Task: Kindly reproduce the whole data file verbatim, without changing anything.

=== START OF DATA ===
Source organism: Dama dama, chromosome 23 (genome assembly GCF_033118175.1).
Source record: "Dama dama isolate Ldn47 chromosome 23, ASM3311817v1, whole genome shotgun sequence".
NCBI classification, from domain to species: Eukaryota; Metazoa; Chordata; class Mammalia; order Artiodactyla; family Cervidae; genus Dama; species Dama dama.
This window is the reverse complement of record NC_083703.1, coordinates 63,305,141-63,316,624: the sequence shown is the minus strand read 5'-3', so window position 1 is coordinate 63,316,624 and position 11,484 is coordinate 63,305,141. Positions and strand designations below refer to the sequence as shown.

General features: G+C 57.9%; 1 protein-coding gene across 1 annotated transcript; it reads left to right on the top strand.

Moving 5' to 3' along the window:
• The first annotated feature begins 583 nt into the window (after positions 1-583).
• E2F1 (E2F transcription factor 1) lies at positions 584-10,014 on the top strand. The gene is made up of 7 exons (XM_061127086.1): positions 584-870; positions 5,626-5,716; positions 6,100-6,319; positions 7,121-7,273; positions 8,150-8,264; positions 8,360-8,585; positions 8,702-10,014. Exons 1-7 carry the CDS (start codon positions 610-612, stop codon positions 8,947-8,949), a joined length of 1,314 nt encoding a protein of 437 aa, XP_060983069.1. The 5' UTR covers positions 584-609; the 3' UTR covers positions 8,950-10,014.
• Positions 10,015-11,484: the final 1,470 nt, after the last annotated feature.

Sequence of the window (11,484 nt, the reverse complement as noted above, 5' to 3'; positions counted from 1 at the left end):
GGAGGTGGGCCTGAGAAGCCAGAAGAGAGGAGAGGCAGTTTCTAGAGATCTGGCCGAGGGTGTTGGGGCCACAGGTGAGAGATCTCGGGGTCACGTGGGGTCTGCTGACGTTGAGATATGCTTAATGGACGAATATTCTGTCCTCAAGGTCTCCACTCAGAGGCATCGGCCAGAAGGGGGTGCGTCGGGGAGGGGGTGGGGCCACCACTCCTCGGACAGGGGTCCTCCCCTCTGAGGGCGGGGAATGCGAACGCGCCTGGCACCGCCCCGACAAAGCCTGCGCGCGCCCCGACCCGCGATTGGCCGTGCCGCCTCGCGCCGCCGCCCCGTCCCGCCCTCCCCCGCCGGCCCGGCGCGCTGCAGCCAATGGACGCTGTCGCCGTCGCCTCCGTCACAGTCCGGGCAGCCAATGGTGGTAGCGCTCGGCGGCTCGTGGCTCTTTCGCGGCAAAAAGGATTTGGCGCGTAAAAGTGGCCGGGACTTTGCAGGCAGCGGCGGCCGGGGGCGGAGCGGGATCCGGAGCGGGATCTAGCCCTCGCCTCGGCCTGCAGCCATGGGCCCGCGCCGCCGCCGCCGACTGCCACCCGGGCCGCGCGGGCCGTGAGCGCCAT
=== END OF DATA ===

Source organism: Dama dama, chromosome 23 (genome assembly GCF_033118175.1).
Source record: "Dama dama isolate Ldn47 chromosome 23, ASM3311817v1, whole genome shotgun sequence".
NCBI classification, from domain to species: Eukaryota; Metazoa; Chordata; class Mammalia; order Artiodactyla; family Cervidae; genus Dama; species Dama dama.
This window is the reverse complement of record NC_083703.1, coordinates 63,305,141-63,316,624: the sequence shown is the minus strand read 5'-3', so window position 1 is coordinate 63,316,624 and position 11,484 is coordinate 63,305,141. Positions and strand designations below refer to the sequence as shown.

General features: G+C 57.9%; 1 protein-coding gene across 1 annotated transcript; it reads left to right on the top strand.

Moving 5' to 3' along the window:
• The first annotated feature begins 583 nt into the window (after positions 1-583).
• E2F1 (E2F transcription factor 1) lies at positions 584-10,014 on the top strand. The gene is made up of 7 exons (XM_061127086.1): positions 584-870; positions 5,626-5,716; positions 6,100-6,319; positions 7,121-7,273; positions 8,150-8,264; positions 8,360-8,585; positions 8,702-10,014. Exons 1-7 carry the CDS (start codon positions 610-612, stop codon positions 8,947-8,949), a joined length of 1,314 nt encoding a protein of 437 aa, XP_060983069.1. The 5' UTR covers positions 584-609; the 3' UTR covers positions 8,950-10,014.
• Positions 10,015-11,484: the final 1,470 nt, after the last annotated feature.

Sequence of the window (11,484 nt, the reverse complement as noted above, 5' to 3'; positions counted from 1 at the left end):
GGAGGTGGGCCTGAGAAGCCAGAAGAGAGGAGAGGCAGTTTCTAGAGATCTGGCCGAGGGTGTTGGGGCCACAGGTGAGAGATCTCGGGGTCACGTGGGGTCTGCTGACGTTGAGATATGCTTAATGGACGAATATTCTGTCCTCAAGGTCTCCACTCAGAGGCATCGGCCAGAAGGGGGTGCGTCGGGGAGGGGGTGGGGCCACCACTCCTCGGACAGGGGTCCTCCCCTCTGAGGGCGGGGAATGCGAACGCGCCTGGCACCGCCCCGACAAAGCCTGCGCGCGCCCCGACCCGCGATTGGCCGTGCCGCCTCGCGCCGCCGCCCCGTCCCGCCCTCCCCCGCCGGCCCGGCGCGCTGCAGCCAATGGACGCTGTCGCCGTCGCCTCCGTCACAGTCCGGGCAGCCAATGGTGGTAGCGCTCGGCGGCTCGTGGCTCTTTCGCGGCAAAAAGGATTTGGCGCGTAAAAGTGGCCGGGACTTTGCAGGCAGCGGCGGCCGGGGGCGGAGCGGGATCCGGAGCGGGATCTAGCCCTCGCCTCGGCCTGCAGCCATGGGCCCGCGCCGCCGCCGCCGACTGCCACCCGGGCCGCGCGGGCCGTGAGCGCCAT